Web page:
Friday, 28 August 2015

Collecting the Honey

Last weekend we robbed the bees of their honey. About a month ago the husband could see that there was a lot of honey to be harvested but the weather wasn't good in July so the bees ate quite a bit of the honey themselves. So we didn't get as much as we thought we were going to but, nevertheless, it's just great having our own honey.

Here are some of the frames before the honey was extracted.

The beeswax will also be used. We don't waste anything!

The honey has to be strained through two very fine sieves to remove any little bits of wax and any little bits of bee.

This year we bottled some of the honey in these hexagonal jars. They hold about three quarters of a pound. The other jars that we use hold a full pound.

You can look back at last year's post about harvesting honey to get some more information.

The weather has improved slightly this month over July. We get some nice sunny, even warm, days but also so much rain. Everywhere is starting to feel and look autumnal. A couple of weeks ago I took these pictures of our holly; berries already. Lots of the trees have their berries too. Some of the leaves are turning colour and starting to fall. It's been a very strange summer!

There's our wee dog hiding in the hedge!

Remember I told you about the field next to us being used as a 'maternity' field? Well, there ended up being three calves and their mothers. Here they are all together.

This one is a beautiful colour.

These two are very alike. You'd almost think they are twins but they're not.

Look at that wee face! Love the eye patches.

They've all been moved to another field now, a bit further away. Some day the calves will be separated from their mothers and we'll have to listen to them lamenting over their loss. It's so pitiful.

Thank you all for your lovely comments about the sea glass shawl. My big blanket is finished too but I still need to block it. The thing is, I don't really know how I'm going to manage it; the blanket is enormous! Maybe this evening. 

Anyway, all the best for now. Bye!


  1. I love honey! You brought back childhood memories of me helping our neighbour in Italy with his honey (we used to have a house in Italy, my dad was Italian). The best was when we were allowed to suck on a piece of honey comb. Have a lovely weekend. x

  2. How wonderful to harvest your honey from your very own bees! It looks delicious......I do love honey! The cows and calves in the neighbouring field must be lovely to watch over the summer.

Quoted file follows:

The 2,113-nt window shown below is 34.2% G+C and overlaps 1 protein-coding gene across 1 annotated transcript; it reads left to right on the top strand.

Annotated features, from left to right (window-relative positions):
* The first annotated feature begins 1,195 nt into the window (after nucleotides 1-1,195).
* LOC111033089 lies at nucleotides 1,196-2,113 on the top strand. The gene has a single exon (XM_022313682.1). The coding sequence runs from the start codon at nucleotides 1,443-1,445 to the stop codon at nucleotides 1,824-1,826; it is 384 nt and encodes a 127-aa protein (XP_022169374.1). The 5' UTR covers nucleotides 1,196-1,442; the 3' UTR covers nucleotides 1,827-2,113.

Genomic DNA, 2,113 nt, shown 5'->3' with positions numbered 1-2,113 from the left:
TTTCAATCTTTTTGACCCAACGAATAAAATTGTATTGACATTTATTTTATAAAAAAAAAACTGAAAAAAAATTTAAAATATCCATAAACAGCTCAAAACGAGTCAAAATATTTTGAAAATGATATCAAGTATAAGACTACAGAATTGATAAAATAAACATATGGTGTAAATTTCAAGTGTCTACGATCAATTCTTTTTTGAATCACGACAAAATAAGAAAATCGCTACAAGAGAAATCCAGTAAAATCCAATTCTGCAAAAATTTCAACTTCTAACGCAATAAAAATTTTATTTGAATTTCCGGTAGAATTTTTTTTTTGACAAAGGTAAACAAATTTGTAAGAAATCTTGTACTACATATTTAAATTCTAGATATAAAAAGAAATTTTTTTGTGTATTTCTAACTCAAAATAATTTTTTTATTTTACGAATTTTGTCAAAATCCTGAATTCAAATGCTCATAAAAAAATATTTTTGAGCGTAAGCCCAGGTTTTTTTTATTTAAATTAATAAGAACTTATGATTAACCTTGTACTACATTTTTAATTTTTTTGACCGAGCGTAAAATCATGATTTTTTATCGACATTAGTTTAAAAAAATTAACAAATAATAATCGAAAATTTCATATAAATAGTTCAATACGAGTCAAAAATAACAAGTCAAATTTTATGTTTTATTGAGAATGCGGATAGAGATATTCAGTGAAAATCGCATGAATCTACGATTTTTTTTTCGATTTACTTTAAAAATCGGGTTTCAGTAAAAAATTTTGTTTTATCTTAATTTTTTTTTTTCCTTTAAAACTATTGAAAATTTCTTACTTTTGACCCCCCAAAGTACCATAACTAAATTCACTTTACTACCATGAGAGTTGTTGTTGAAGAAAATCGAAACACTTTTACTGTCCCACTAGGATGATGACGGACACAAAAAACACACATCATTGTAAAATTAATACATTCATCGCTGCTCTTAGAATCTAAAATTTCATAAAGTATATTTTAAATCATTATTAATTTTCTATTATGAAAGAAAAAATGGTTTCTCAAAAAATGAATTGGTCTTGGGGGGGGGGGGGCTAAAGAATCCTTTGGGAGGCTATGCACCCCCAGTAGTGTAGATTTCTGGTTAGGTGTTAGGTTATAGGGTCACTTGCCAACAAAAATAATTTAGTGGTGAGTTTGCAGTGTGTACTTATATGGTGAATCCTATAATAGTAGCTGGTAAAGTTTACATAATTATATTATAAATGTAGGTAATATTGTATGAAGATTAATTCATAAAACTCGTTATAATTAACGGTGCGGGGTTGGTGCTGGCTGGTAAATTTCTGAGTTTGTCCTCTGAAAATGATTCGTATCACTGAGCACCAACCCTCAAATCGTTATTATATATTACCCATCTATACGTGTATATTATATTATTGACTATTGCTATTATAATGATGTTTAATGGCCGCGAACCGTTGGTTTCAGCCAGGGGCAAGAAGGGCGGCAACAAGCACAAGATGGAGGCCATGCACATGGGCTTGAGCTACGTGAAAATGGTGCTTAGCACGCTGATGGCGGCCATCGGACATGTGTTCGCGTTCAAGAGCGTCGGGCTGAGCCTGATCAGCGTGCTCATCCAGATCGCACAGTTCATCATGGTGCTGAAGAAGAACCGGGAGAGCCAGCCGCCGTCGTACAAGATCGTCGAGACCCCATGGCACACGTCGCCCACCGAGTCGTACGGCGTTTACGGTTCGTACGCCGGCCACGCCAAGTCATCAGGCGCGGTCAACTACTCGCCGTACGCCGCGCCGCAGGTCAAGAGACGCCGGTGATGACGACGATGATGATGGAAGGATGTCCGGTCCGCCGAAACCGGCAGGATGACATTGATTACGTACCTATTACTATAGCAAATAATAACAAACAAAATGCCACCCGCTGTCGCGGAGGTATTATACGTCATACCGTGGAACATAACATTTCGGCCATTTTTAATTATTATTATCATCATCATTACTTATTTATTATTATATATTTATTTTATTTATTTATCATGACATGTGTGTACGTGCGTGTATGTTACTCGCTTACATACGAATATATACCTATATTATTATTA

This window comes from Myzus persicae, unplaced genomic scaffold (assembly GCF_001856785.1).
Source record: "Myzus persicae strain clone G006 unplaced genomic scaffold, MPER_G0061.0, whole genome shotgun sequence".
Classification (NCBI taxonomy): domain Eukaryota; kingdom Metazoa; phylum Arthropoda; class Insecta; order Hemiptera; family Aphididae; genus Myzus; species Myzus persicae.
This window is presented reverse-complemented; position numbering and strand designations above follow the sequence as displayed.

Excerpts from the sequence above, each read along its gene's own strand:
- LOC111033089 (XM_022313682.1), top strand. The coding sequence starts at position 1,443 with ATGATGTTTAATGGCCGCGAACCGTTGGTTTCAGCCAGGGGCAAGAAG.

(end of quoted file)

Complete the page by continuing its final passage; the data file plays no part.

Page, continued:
Happy weekend, Gillian.
    Helen xox

  3. I love your description of robbing the bees of their honey! Hope that it is very tasty for you! xx

  4. And is there honey still for tea?
    Love the descriptions and pictures. It's easy to forget how complex honey making is; and there isn't any way to industrialise it, is there?

  5. The honey looks so yummy! I wish I could have my own bee stock one day! :)

    Take care
    Crochet Between Worlds

  6. This is so interesting, Gillian, thanks for sharing. I loved following the process with you.

  7. That honey looks delicious. I would love to have that as my view, those cows are so beautiful.

  8. Thanks for sharing your pics, love the babies!
    Cheers, Anita.

  9. The honey looks great! Such a pretty golden color. Will you be making candles with the wax? Beeswax candles smell so good and burn so bright. We've had a strange summer here too, and the leaves are already starting to turn color and fall from the walnut trees. Cute photos of the cow/calf pairs.:-)
    Enjoy your week! ♥

    1. Yes we'll be making beeswax candles. They are great and more or less for free.

  10. I find honey just magic, I'm so envious of those who can keep their own bees, but who knows, maybe someday... : )

  11. Listening to the cattle here crying for their young after they've been separated is one of the things I like least about living in the country.

    Your honey's looking great :o)

  12. The honey looks beautiful, so clear. I do feel for those poor cows being separated from their calves, it much be terrible hearing their cries when it happens.

  13. What a luxury to have your own honey! Bees are such fascinating creatures. We had a swarm visit our garden one springtime and although we needed to move them on, I was sad to see them go too because they were just so interesting. I loved watching them 'tuck themselves in' at night to sleep as a colony.
    You have such a beautiful outlook of fields and farms. I love being able to 'escape to the country' when I view your posts.

  14. Hi Gillian, lovely to have your own honey, I bet it tastes great with all the nice flowers growing in your garden!
    Ingrid xx

  15. Hi Gillian, I am a little behind on reading/visiting blogs as we've had a lot going on here, too. Nice to see the photos of the bees wax, and your honey looks delicious. It's interesting to see the animals. I was taking photos of the cattle close to us this week as they were drinking from their water trough - such amazing animals. I will put some pics on my blog soonish. Our cattle look very different to yours. Luckily we didn't have the young calves here this year so we haven't heard them being parted from their mothers. Barbara xx

  16. Huuuuuuummmmmm ;-)
    Céline & Philippe


Thank you for leaving a comment. I really appreciate you taking the time to do this and I read them all. I will try to reply as soon as possible to any comment that needs a reply.